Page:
Sunday, August 19, 2007

Anatomy of a False Breakout in the Stock Market

If you click on the chart above, you'll see an annotated chart for Friday's afternoon trade in the Russell 2000 (ER2) futures. For the better part of an hour, we're trading in a range, but the distribution of the NYSE TICK during that range was positive. We then break out of the range on enhanced volume, as buyers lift offers.

The time-trend pattern described in my latest update to the Trader Performance page was triggered when we had 14 out of the last 16 bars closing with higher prices. From that point forward, thrusts in the NYSE TICK above 1000 are no longer able to generate higher prices; there is a stalling out of the rally.

This emboldens the sellers, who proceed to take the market back to the midpoint of the prior trading range. Note that an opposite time-trend pattern occurred as sellers began hitting bids on enhanced volume: 16 of the prior 19 bars had closed lower. Very shortly thereafter, the market bounced higher.

Much of the market's short-term swings consists of counter-movement once markets become too one-sided. When bulls are trapped in positions no longer rising, they become sellers, exaggerating the subsequent decline. When bears are caught in positions no longer falling, they cover shorts, exaggerating the rise.

The key to short-term trading is to be one of the ones trapping the longs and shorts, not to be one of the trapped.


Catching Short-Term Market Transitions

Identifying Transitional Structures in the Market

The Structure of Market Reversals


xyz said...


How do you differentiate between a tick reading of +1000 being a sign of impending weakness versus a sign of continued strength? In my opinion, an extreme +1000 reading is a sign of a down shift or at least a temporary stalling out of an upward trend.

Thank you.

Brett Steenbarger, Ph.D. said...


It's not the TICK reading in isolation but the relationship between price change and TICK reading that is key. A topping market will display inefficiency: upthrusts in the TICK will not generate higher prices.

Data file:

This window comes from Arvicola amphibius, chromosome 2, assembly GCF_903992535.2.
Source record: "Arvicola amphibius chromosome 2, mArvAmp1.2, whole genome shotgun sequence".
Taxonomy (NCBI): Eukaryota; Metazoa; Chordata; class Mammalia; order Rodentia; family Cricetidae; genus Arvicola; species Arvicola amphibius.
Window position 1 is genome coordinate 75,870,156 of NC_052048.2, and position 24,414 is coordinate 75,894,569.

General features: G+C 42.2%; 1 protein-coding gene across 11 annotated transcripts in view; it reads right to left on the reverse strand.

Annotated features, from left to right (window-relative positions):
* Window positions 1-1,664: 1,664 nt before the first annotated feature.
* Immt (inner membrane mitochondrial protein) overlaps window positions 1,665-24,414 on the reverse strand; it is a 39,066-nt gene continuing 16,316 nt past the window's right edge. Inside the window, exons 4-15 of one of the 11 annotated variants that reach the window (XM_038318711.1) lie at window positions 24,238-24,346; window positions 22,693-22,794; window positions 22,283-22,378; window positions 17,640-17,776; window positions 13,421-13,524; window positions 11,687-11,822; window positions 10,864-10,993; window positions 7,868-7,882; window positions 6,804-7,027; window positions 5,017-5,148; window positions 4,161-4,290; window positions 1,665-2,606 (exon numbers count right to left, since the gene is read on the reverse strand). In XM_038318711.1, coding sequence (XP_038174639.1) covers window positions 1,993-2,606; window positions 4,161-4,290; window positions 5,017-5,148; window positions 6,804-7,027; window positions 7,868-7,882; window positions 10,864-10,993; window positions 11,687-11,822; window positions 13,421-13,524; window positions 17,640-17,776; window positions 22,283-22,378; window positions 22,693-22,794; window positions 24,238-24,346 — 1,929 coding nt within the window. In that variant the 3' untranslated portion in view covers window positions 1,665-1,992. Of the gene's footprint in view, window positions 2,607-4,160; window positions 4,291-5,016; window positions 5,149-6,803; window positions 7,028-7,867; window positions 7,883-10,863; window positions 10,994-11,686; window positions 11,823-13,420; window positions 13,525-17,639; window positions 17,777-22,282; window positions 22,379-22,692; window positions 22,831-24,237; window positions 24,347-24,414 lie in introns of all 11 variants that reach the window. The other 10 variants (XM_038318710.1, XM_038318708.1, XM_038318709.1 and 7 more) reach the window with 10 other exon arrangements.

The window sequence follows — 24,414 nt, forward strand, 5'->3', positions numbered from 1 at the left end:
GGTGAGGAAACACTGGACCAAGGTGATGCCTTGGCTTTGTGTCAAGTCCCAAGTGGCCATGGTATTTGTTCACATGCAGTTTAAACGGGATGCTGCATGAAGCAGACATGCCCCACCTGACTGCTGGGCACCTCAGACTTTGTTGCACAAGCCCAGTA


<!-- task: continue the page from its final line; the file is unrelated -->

Wil said...

Thanks for the interesting post Dr Brett.

Sometimes different data vendors/chart packages will produce slightly different numbers on the counts for higher/lower closes but I get the idea of what to look for. Thanks again.

Glen Bowman, Ph.D. said...

I am little confused with your answer to XYZ's question. I was under the impression that the S&P futures tend to lead the S&P stocks. How, then, could upticks in TICK "generate higher prices" in the futures?

Brett Steenbarger, Ph.D. said...

Hi Glen,

Thanks for your question; I agree my phraseology could lead to misunderstanding. What I'm trying to get at is the degree to which upthrusts in TICK are associated with fresh highs in price. What we see at transition points is that the correlation between TICK and price change diminishes. This is what I refer to as inefficiency: the upticking of stocks is no longer associated with price strength.

In the short term, futures can lead stocks and hence TICK (as in classic index arb trades). There are also situations in which the directional buying of baskets of stocks can lead futures. But it's the contemporaneous correlation between moves in TICK and index price--and shifts in this correlation--that I find to be key.